Schlabach: There hasn’t been a first-time winner at the Masters since Fuzzy Zoeller in 1979. There’s a reason. It takes time to figure out Augusta National, and budding star Sam Burns is realizing that this weekend. He shot 3-over 75 on Thursday.

Collins: Justin Thomas. I feel bad for him because he spent all that time with Tiger Woods and his game doesn’t seem to be in a good place right now. Everyone is left to wonder what would have happened if he had been selfish and worked this week on his own. Probably the same result but no one will ever know.

Van Valkenburg: Bryson looks lost. I know he’s injured, but I’m not sure playing though this injury is doing him any good. It might be time to shut it down.

Pietruszkiewicz: There really is only one answer here and it’s Justin Thomas. He shot 76, which was the same number posted by the ageless Bernhard Langer. OK, Langer is actually 64, but you get the point. I’m with Michael. The swirl of Tiger had an impact.

Which player, not named Tiger Woods, do you have an eye on to make a Friday run?

Schlabach: Corey Conners. The Canadian doesn’t get nearly enough credit for how good he is. He is one of the best iron players in the world and already has a pair of top 10s in four starts at Augusta National. He hit 13 of 18 greens and 10 of 14 fairways on Thursday. Even better, Conners had scores under par in each of his previous four second rounds, including a 65 in 2020 (when he tied for 10th) and a 69 in 2021 (when he tied for eighth).

Collins: Patrick Reed. He seems close and loves this golf course. Reed’s game has been off lately but we all know the magic this place holds in the hearts of former champions. He also loves playing in tough conditions. If everything plays out, I expect Captain America’s B game to get him within a couple shots of the lead by Friday evening.

Van Valkenburg: I’ll take Shane Lowry. I thought he had a real shot coming into this week, but he couldn’t hang on a fairly benign day. Hopefully the wind blowing Friday will be to his advantage.

Pietruszkiewicz: Patrick Cantlay opened with 79 a year ago. And that was that. He looked as if he was headed for another clunker Thursday. On 13, he figured things out. Made birdie there and at the 15th, then stuffed his tee shot on 16 to set up a third in four holes. Once he gets going, look out. He could be the guy the rest of the field is looking up at heading into the weekend.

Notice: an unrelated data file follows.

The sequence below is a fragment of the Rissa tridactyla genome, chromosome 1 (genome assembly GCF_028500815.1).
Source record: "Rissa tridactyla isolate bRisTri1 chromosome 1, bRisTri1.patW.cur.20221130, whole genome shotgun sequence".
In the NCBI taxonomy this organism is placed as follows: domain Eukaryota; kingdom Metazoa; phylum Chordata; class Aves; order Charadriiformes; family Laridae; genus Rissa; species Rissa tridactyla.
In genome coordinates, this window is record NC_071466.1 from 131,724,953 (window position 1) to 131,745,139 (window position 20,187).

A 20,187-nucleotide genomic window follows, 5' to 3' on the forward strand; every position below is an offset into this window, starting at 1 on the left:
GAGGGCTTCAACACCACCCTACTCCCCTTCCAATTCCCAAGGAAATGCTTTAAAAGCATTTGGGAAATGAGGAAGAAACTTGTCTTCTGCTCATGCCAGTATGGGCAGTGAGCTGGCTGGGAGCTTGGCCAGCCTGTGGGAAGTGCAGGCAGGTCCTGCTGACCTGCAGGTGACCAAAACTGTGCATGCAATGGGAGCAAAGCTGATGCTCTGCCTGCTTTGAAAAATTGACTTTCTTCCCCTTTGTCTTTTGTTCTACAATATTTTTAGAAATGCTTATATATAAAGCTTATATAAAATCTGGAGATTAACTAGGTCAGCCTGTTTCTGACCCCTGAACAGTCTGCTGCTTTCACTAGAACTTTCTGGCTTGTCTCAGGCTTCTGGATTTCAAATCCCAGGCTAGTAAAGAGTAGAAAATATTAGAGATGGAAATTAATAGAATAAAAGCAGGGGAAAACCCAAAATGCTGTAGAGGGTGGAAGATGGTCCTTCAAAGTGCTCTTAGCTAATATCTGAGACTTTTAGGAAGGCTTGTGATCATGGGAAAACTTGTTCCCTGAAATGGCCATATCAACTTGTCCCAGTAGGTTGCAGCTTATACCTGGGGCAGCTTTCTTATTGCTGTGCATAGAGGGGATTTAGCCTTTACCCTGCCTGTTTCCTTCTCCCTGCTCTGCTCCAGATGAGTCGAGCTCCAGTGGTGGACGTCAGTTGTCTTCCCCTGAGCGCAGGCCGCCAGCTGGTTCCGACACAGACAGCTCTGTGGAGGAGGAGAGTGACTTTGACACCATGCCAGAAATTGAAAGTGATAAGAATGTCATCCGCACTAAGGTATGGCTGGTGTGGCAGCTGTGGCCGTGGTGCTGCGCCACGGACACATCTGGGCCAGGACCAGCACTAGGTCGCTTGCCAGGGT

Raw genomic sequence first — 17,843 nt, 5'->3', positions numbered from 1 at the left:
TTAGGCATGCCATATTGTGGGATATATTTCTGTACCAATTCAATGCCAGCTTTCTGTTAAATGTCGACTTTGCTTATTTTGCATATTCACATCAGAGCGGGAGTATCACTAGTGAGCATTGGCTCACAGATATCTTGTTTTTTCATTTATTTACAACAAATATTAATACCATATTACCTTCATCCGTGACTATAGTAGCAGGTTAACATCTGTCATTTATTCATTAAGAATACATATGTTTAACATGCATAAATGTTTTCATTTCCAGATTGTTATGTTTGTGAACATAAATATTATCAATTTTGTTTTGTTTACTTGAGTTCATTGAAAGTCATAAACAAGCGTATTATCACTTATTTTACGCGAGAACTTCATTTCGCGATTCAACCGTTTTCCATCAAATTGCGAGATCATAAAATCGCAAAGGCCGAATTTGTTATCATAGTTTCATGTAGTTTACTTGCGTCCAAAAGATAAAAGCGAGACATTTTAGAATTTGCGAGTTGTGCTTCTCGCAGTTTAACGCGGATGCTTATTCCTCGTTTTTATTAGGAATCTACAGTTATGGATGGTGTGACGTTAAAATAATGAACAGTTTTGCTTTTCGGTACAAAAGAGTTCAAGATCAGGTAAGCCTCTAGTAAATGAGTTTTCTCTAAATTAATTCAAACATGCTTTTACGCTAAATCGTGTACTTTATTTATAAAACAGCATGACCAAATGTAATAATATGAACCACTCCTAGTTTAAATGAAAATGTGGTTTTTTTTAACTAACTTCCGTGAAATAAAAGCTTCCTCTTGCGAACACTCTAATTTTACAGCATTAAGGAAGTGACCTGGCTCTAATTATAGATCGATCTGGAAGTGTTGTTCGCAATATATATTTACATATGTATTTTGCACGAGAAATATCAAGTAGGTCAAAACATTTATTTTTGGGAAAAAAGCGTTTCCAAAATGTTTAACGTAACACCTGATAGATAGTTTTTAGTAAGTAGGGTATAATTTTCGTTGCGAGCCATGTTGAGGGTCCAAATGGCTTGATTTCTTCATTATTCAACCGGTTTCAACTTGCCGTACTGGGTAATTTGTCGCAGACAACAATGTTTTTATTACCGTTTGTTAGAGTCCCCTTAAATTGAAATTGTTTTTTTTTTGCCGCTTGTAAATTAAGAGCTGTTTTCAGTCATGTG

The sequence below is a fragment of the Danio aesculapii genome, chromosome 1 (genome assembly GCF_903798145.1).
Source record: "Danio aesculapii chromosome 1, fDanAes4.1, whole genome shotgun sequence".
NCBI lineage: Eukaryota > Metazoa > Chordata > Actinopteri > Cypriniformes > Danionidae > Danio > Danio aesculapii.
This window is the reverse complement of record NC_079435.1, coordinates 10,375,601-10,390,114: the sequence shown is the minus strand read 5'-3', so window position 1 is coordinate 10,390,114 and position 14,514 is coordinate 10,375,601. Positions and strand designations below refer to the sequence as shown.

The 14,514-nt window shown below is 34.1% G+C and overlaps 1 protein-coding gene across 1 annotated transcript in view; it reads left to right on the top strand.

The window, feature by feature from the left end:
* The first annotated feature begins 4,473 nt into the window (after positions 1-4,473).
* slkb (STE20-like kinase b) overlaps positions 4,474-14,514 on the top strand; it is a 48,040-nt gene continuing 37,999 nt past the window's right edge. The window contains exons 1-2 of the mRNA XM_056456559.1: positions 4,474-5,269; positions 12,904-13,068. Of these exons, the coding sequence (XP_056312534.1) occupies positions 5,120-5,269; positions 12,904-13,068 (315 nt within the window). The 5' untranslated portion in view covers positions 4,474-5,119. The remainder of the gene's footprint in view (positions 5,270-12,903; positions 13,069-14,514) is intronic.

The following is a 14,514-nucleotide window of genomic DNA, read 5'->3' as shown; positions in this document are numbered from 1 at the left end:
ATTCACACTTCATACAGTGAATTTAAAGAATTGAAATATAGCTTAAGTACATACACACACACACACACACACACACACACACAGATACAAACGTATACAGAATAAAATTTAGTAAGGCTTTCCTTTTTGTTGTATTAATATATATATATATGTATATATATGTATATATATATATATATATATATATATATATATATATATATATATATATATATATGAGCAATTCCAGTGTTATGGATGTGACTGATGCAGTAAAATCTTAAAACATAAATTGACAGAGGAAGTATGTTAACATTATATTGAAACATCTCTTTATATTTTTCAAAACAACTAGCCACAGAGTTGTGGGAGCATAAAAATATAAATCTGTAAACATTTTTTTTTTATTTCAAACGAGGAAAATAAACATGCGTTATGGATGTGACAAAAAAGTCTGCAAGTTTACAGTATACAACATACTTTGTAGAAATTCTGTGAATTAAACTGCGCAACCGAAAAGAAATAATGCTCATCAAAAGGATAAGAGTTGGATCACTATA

What did you think of how Augusta National played on Thursday and what do you expect out of the place on Friday?

Schlabach: The wind is going to start blowing and will keep howling until the final round on Sunday. The forecast calls for winds of 20 to 30 mph on Friday with stronger gusts. Then it’s going to get cooler on Saturday with winds 15 to 25 mph. Tiger won’t like the cooler temperatures, but he’ll like the wind. Many other players won’t.

Collins: Hearing Jon Rahm talk about mud balls is disappointing. Most players didn’t have that issue. It was crazy how fast the skies cleared, the temps rose, and the winds picked up. Because of that, when the wind really starts pumping tomorrow, expect this place to hand out many more scores over par than under par.

Van Valkenburg: It’s going to get harder. Much harder. Which I like for Tiger’s sake. The wind is going to blow hard and I want to see guys who can control the flight if their ball. That has Tiger, limp and all, right in it.

Pietruszkiewicz: On the revamped 11th hole, Woods hit a 283-yard drive. Not exactly Bryson DeChambeau territory, but still pretty good. He had 242 yards left! On a par 4! So even after a few days with periods of big, big thunderstorms, Augusta National did not play easy. And on Friday, the temperature is expected to drop and the wind is expected to pick up even more. Things are not going to get easier. But it is hard and fair and a ton of fun – at least for the people watching.